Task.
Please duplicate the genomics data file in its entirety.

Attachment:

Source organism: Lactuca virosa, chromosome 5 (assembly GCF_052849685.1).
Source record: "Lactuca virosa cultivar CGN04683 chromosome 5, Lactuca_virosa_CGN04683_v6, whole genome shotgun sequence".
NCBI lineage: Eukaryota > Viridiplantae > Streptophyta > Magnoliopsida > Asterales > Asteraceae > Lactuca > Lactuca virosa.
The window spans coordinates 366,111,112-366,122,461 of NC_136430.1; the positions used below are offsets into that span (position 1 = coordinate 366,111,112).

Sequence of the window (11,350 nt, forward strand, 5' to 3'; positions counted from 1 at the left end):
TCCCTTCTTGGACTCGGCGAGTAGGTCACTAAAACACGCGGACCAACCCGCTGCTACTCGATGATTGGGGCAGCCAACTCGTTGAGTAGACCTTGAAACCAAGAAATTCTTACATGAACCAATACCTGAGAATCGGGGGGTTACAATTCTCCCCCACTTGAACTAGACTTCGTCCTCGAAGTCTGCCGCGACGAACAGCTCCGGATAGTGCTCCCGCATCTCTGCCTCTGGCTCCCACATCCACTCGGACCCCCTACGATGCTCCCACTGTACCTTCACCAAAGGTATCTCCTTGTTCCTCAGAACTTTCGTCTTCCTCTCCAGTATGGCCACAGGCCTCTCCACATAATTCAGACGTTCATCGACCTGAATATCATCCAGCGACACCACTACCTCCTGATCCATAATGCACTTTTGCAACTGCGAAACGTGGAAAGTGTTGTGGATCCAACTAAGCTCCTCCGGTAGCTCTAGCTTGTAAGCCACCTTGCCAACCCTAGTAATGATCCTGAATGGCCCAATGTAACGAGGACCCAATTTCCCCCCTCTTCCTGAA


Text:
Source organism: Lactuca virosa, chromosome 5 (assembly GCF_052849685.1).
Source record: "Lactuca virosa cultivar CGN04683 chromosome 5, Lactuca_virosa_CGN04683_v6, whole genome shotgun sequence".
NCBI lineage: Eukaryota > Viridiplantae > Streptophyta > Magnoliopsida > Asterales > Asteraceae > Lactuca > Lactuca virosa.
The window spans coordinates 366,111,112-366,122,461 of NC_136430.1; the positions used below are offsets into that span (position 1 = coordinate 366,111,112).

Sequence of the window (11,350 nt, forward strand, 5' to 3'; positions counted from 1 at the left end):
TCCCTTCTTGGACTCGGCGAGTAGGTCACTAAAACACGCGGACCAACCCGCTGCTACTCGATGATTGGGGCAGCCAACTCGTTGAGTAGACCTTGAAACCAAGAAATTCTTACATGAACCAATACCTGAGAATCGGGGGGTTACAATTCTCCCCCACTTGAACTAGACTTCGTCCTCGAAGTCTGCCGCGACGAACAGCTCCGGATAGTGCTCCCGCATCTCTGCCTCTGGCTCCCACATCCACTCGGACCCCCTACGATGCTCCCACTGTACCTTCACCAAAGGTATCTCCTTGTTCCTCAGAACTTTCGTCTTCCTCTCCAGTATGGCCACAGGCCTCTCCACATAATTCAGACGTTCATCGACCTGAATATCATCCAGCGACACCACTACCTCCTGATCCATAATGCACTTTTGCAACTGCGAAACGTGGAAAGTGTTGTGGATCCAACTAAGCTCCTCCGGTAGCTCTAGCTTGTAAGCCACCTTGCCAACCCTAGTAATGATCCTGAATGGCCCAATGTAACGAGGACCCAATTTCCCCCCTCTTCCTGAA